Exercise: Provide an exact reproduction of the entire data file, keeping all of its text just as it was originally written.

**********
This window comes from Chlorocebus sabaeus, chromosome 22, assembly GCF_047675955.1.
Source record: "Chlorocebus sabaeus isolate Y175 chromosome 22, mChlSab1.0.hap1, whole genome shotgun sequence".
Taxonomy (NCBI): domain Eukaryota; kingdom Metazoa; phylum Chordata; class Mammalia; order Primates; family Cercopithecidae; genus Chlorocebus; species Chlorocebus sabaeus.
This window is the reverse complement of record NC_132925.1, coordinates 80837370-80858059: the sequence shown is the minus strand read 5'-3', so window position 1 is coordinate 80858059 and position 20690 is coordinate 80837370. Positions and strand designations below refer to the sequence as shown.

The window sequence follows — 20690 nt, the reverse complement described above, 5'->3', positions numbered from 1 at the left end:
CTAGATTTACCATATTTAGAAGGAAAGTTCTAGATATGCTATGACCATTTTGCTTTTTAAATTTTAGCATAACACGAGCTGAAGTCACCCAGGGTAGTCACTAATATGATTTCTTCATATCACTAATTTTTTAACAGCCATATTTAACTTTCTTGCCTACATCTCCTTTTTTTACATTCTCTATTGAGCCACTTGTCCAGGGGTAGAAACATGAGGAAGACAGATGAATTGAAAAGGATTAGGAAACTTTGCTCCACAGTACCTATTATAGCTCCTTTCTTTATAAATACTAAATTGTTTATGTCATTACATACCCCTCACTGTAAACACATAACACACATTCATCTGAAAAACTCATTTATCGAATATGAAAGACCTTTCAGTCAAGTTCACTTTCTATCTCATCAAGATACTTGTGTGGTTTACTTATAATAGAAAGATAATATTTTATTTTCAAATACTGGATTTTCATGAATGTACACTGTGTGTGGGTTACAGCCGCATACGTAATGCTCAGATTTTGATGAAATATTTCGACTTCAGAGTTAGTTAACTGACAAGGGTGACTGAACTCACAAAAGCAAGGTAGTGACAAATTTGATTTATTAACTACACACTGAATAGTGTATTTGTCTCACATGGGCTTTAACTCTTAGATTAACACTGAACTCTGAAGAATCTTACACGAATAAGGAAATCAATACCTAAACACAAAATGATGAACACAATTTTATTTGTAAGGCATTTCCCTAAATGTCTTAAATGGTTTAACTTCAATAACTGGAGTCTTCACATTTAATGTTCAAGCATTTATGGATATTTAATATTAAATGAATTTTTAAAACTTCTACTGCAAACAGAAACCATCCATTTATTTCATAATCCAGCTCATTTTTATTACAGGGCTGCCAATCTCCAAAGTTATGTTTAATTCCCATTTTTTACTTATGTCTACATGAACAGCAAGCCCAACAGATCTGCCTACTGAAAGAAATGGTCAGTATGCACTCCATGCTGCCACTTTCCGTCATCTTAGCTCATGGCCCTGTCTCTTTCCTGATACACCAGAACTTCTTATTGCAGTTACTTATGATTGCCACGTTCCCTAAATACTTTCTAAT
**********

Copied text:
This window comes from Chlorocebus sabaeus, chromosome 22, assembly GCF_047675955.1.
Source record: "Chlorocebus sabaeus isolate Y175 chromosome 22, mChlSab1.0.hap1, whole genome shotgun sequence".
Taxonomy (NCBI): domain Eukaryota; kingdom Metazoa; phylum Chordata; class Mammalia; order Primates; family Cercopithecidae; genus Chlorocebus; species Chlorocebus sabaeus.
This window is the reverse complement of record NC_132925.1, coordinates 80837370-80858059: the sequence shown is the minus strand read 5'-3', so window position 1 is coordinate 80858059 and position 20690 is coordinate 80837370. Positions and strand designations below refer to the sequence as shown.

The window sequence follows — 20690 nt, the reverse complement described above, 5'->3', positions numbered from 1 at the left end:
CTAGATTTACCATATTTAGAAGGAAAGTTCTAGATATGCTATGACCATTTTGCTTTTTAAATTTTAGCATAACACGAGCTGAAGTCACCCAGGGTAGTCACTAATATGATTTCTTCATATCACTAATTTTTTAACAGCCATATTTAACTTTCTTGCCTACATCTCCTTTTTTTACATTCTCTATTGAGCCACTTGTCCAGGGGTAGAAACATGAGGAAGACAGATGAATTGAAAAGGATTAGGAAACTTTGCTCCACAGTACCTATTATAGCTCCTTTCTTTATAAATACTAAATTGTTTATGTCATTACATACCCCTCACTGTAAACACATAACACACATTCATCTGAAAAACTCATTTATCGAATATGAAAGACCTTTCAGTCAAGTTCACTTTCTATCTCATCAAGATACTTGTGTGGTTTACTTATAATAGAAAGATAATATTTTATTTTCAAATACTGGATTTTCATGAATGTACACTGTGTGTGGGTTACAGCCGCATACGTAATGCTCAGATTTTGATGAAATATTTCGACTTCAGAGTTAGTTAACTGACAAGGGTGACTGAACTCACAAAAGCAAGGTAGTGACAAATTTGATTTATTAACTACACACTGAATAGTGTATTTGTCTCACATGGGCTTTAACTCTTAGATTAACACTGAACTCTGAAGAATCTTACACGAATAAGGAAATCAATACCTAAACACAAAATGATGAACACAATTTTATTTGTAAGGCATTTCCCTAAATGTCTTAAATGGTTTAACTTCAATAACTGGAGTCTTCACATTTAATGTTCAAGCATTTATGGATATTTAATATTAAATGAATTTTTAAAACTTCTACTGCAAACAGAAACCATCCATTTATTTCATAATCCAGCTCATTTTTATTACAGGGCTGCCAATCTCCAAAGTTATGTTTAATTCCCATTTTTTACTTATGTCTACATGAACAGCAAGCCCAACAGATCTGCCTACTGAAAGAAATGGTCAGTATGCACTCCATGCTGCCACTTTCCGTCATCTTAGCTCATGGCCCTGTCTCTTTCCTGATACACCAGAACTTCTTATTGCAGTTACTTATGATTGCCACGTTCCCTAAATACTTTCTAAT